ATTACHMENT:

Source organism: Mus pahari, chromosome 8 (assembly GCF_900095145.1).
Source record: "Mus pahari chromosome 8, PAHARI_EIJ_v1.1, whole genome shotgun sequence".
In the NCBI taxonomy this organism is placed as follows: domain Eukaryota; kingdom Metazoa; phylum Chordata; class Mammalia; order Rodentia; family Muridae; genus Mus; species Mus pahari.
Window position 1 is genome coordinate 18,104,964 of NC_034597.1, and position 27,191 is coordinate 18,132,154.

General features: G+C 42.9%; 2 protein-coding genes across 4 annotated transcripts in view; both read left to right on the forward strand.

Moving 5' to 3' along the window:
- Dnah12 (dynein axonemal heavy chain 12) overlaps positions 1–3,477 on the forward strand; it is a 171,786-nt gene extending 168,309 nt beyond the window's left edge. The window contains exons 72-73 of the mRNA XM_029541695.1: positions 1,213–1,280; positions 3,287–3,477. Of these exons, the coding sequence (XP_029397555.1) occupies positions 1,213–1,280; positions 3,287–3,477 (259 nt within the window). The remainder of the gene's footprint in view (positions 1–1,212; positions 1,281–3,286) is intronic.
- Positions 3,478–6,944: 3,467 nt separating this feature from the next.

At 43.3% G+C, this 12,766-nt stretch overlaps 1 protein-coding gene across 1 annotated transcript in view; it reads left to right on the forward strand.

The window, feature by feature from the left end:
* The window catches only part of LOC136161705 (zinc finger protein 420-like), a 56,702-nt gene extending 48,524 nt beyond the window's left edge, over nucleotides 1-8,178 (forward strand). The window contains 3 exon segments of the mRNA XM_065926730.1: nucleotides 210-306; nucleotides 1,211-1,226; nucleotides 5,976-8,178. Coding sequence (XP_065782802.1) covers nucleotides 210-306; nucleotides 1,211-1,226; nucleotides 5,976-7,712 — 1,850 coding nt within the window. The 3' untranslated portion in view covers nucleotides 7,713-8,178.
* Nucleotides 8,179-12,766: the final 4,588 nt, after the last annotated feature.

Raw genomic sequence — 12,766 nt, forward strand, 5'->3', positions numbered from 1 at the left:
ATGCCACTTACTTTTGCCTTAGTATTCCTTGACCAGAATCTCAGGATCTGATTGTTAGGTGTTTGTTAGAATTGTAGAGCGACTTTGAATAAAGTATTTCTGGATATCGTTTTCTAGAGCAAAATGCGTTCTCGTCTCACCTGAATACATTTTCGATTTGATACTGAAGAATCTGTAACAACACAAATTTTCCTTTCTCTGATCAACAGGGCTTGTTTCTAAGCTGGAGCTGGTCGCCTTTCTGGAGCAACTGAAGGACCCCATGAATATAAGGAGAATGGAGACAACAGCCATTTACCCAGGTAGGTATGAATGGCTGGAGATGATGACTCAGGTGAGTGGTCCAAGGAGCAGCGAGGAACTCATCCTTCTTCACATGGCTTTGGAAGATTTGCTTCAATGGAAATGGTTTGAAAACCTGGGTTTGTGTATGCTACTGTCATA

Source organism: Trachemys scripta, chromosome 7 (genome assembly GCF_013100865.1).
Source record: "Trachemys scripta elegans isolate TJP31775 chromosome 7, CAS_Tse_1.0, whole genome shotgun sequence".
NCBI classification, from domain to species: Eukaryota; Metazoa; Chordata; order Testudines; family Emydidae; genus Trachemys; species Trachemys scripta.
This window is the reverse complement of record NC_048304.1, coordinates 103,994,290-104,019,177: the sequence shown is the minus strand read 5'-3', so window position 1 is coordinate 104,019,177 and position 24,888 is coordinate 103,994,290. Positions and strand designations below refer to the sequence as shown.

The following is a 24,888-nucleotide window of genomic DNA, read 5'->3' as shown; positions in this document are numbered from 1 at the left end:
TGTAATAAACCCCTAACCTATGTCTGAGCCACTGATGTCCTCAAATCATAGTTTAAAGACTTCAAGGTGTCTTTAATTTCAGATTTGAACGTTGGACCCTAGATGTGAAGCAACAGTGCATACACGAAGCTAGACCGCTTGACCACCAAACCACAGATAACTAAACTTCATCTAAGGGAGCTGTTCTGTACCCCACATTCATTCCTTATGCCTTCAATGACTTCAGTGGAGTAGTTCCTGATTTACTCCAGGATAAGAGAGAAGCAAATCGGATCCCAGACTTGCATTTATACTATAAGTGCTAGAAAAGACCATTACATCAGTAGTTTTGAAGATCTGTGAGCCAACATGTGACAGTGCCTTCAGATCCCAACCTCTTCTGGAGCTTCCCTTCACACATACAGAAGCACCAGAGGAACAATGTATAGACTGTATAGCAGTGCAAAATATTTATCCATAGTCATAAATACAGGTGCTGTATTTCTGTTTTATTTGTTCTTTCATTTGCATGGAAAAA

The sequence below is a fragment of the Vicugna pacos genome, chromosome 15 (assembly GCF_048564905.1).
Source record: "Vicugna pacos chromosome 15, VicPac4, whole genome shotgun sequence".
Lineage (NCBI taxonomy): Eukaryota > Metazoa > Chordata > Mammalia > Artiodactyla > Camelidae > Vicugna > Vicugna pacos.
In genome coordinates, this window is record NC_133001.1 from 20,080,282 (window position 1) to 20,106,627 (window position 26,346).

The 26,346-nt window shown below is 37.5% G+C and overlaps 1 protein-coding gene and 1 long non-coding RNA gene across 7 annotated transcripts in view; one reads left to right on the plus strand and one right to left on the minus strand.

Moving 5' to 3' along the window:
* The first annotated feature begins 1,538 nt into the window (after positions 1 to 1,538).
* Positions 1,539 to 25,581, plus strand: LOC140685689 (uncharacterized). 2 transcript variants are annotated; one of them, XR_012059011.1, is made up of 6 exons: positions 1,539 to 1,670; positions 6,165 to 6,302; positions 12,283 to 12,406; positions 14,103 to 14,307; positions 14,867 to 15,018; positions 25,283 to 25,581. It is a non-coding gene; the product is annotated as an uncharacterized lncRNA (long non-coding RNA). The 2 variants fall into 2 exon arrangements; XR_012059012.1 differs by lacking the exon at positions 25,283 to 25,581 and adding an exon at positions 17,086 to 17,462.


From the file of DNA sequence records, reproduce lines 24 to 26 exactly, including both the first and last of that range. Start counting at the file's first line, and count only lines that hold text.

In genome coordinates, this window is record NC_133001.1 from 20,080,282 (window position 1) to 20,106,627 (window position 26,346).

The 26,346-nt window shown below is 37.5% G+C and overlaps 1 protein-coding gene and 1 long non-coding RNA gene across 7 annotated transcripts in view; one reads left to right on the plus strand and one right to left on the minus strand.

Moving 5' to 3' along the window: